Ok, maybe this blog post title is a bit misleading. I did originally browse death certificates, 1-by-1 in the California, County Birth and Death Records, 1800-1994 FamilySearch collection because I was looking for a specific death certificate for a client's mysterious ancestor (I never found it). But I continued looking through the collection of death certificates to see what I could learn from them.
I’ve actually done this type of in-depth record study before. A few years ago, I made weekly visits to the National Archives at Riverside to study, file-by-file National Archives RG 21, specifically the women’s repatriation files. I looked through each file, studied, and made copies of documents I found unusual or that I wanted to study more. These NARA files are for those women who were requesting their US citizenship after losing it by marrying a non-US citizen. Unlike other NARA facilities, Riverside's collection includes the documents women used to prove their US citizenship which meant genealogically rich treasures such as affidavits and vital records.
So what’s the purpose of doing this? Why am I taking time to study records that have nothing to do with my own ancestors?
Continuing genealogy education.
A careful study of a set of records can help you learn more than if you are simply using a record or two for your own personal genealogical research. Take for instance the Long Beach, Los Angeles County California Death Certificates I read. I was able to learn more about the form used (including some of the instructions that were also part of the digitized images).
But in studying these records:
- I learned more about what people died from (whether naturally, by suicide, homicide or accident).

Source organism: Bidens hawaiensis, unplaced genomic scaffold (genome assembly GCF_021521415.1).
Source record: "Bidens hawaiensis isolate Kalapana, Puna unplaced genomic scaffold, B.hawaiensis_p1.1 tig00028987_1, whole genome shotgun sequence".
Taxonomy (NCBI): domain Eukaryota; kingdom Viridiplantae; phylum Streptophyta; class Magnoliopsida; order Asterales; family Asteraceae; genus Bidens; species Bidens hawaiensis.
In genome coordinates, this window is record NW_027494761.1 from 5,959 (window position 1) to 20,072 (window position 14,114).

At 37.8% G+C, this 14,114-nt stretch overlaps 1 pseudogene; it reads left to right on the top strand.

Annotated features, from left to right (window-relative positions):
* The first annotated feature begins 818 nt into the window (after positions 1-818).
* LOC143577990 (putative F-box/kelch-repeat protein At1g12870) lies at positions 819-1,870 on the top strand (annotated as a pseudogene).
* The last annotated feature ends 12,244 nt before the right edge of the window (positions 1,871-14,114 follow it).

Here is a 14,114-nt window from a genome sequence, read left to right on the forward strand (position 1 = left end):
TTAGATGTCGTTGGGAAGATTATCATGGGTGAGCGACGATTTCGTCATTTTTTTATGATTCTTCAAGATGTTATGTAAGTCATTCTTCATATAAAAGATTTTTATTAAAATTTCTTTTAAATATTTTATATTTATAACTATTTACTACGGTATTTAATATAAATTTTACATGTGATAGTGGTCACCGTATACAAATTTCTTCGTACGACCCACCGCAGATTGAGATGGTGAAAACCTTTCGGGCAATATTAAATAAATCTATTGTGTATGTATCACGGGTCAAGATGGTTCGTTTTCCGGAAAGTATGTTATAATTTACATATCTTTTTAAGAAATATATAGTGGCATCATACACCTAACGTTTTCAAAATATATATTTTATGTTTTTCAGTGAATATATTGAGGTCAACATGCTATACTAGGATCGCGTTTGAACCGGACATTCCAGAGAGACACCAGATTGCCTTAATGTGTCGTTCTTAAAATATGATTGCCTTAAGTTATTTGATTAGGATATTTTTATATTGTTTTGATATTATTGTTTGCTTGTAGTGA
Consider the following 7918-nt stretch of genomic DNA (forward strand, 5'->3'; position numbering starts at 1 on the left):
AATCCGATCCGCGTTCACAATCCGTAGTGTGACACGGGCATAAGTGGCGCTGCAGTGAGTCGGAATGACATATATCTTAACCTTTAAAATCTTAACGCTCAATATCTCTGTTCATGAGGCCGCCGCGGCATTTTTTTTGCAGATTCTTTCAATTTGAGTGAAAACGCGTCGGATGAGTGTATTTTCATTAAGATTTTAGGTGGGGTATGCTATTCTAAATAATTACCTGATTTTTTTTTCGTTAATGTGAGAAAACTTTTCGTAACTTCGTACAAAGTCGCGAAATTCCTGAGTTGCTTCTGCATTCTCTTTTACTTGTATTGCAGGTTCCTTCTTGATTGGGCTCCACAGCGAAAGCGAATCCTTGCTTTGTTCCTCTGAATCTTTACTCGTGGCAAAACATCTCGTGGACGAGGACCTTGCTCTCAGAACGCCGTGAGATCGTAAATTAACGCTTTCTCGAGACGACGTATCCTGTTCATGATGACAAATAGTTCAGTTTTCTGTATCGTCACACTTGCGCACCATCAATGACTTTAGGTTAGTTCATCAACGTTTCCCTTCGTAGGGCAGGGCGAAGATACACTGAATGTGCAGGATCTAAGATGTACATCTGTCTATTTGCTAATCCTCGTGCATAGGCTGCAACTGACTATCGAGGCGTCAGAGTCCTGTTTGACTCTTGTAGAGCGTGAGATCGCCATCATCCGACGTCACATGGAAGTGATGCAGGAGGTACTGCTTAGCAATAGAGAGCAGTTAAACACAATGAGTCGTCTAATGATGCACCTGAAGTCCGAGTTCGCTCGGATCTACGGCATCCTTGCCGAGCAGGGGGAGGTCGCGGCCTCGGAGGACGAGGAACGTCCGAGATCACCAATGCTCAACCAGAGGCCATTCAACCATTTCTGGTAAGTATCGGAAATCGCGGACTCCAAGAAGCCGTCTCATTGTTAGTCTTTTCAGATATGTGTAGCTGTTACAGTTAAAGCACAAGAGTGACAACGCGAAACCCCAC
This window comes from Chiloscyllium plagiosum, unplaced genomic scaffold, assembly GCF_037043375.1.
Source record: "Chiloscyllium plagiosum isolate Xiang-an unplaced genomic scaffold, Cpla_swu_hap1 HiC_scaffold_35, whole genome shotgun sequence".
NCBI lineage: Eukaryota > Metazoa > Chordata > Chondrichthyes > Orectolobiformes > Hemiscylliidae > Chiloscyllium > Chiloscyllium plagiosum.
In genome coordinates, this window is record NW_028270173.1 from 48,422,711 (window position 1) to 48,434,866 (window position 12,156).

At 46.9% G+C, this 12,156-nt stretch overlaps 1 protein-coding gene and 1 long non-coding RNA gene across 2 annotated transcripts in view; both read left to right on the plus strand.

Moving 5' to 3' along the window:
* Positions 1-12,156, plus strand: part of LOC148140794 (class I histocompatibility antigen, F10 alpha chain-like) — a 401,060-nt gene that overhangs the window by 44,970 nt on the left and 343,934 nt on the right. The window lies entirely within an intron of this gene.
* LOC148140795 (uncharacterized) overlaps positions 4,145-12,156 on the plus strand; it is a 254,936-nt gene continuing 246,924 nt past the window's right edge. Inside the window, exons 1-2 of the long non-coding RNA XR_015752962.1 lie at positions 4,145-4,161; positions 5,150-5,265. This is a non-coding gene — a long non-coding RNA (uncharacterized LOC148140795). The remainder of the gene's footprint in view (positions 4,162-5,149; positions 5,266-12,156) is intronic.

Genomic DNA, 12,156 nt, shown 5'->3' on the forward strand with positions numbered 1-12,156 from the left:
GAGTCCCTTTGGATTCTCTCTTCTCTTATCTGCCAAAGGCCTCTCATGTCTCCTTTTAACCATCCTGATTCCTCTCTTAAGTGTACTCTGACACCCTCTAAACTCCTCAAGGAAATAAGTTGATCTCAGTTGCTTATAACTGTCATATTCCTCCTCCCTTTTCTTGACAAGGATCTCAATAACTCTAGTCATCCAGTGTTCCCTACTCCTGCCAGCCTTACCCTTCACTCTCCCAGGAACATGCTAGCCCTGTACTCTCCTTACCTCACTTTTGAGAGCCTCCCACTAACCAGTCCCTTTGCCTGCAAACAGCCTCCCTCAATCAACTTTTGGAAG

- I learned what cemeteries and funeral homes existed.
- I learned about occupations in the area and the deaths caused by various occupations (Long Beach was home to oil drilling and not surprisingly many occupational accidents resulting in death for those oil workers).
- I also learned that not all death certificates provide the information we expect. For example, this certificate for my great-grandmother's brother that is missing his cause of death .
I also learned more about that specific FamilySearch collection. For example, in the link for Death Certificates 1902-1963, the first few images are not of death certificates but instead they are for a Transportation of a Corpse
Finding these anomalies is one of the benefits of browsing rather than searching.
On the surface this may appear to be a meaningless exercise that serves no real purpose other than adding one more thing to your to-do list, taking away time from finding your ancestors. However, when I think about browsing and studying records rather than just searching I’m reminded of the ‘good old days’ of genealogy when we didn’t have access to digitized images which meant we had to go through microfilm image-by-image to find what we needed. That is real research. And what we miss in today’s world of search engines and automated hints is the opportunity to get to know the records we are searching and to find information we weren’t expecting. Remember that there can be all kinds of reasons you don’t find someone in a record including transcription and indexing errors but also items filmed out of order.
Will I continue to go through a record set document by document? Absolutely, and I frequently do it to learn more about a record that is unfamiliar to me or to see what may exist. Genealogy education is about watching, listening, and doing. Going through records one-by-one is one way to do that.